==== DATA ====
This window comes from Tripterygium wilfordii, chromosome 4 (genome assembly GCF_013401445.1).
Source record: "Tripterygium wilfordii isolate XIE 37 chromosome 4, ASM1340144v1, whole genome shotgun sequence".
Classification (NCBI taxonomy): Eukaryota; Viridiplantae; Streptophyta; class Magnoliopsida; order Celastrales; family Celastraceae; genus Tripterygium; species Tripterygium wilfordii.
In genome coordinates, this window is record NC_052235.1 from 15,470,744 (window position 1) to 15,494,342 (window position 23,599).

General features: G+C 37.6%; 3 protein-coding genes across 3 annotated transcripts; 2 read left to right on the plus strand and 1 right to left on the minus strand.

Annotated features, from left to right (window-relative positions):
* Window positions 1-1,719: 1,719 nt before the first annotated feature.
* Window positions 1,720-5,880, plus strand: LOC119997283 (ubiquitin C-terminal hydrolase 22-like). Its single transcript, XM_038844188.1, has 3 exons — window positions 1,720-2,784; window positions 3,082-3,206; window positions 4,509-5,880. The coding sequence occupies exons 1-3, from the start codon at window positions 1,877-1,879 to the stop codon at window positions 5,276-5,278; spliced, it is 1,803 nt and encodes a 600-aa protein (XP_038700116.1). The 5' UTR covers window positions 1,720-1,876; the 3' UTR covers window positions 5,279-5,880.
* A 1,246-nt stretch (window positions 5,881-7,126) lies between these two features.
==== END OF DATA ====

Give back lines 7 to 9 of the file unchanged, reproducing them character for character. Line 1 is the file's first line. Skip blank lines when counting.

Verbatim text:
* Window positions 1-1,719: 1,719 nt before the first annotated feature.
* Window positions 1,720-5,880, plus strand: LOC119997283 (ubiquitin C-terminal hydrolase 22-like). Its single transcript, XM_038844188.1, has 3 exons — window positions 1,720-2,784; window positions 3,082-3,206; window positions 4,509-5,880. The coding sequence occupies exons 1-3, from the start codon at window positions 1,877-1,879 to the stop codon at window positions 5,276-5,278; spliced, it is 1,803 nt and encodes a 600-aa protein (XP_038700116.1). The 5' UTR covers window positions 1,720-1,876; the 3' UTR covers window positions 5,279-5,880.
* A 1,246-nt stretch (window positions 5,881-7,126) lies between these two features.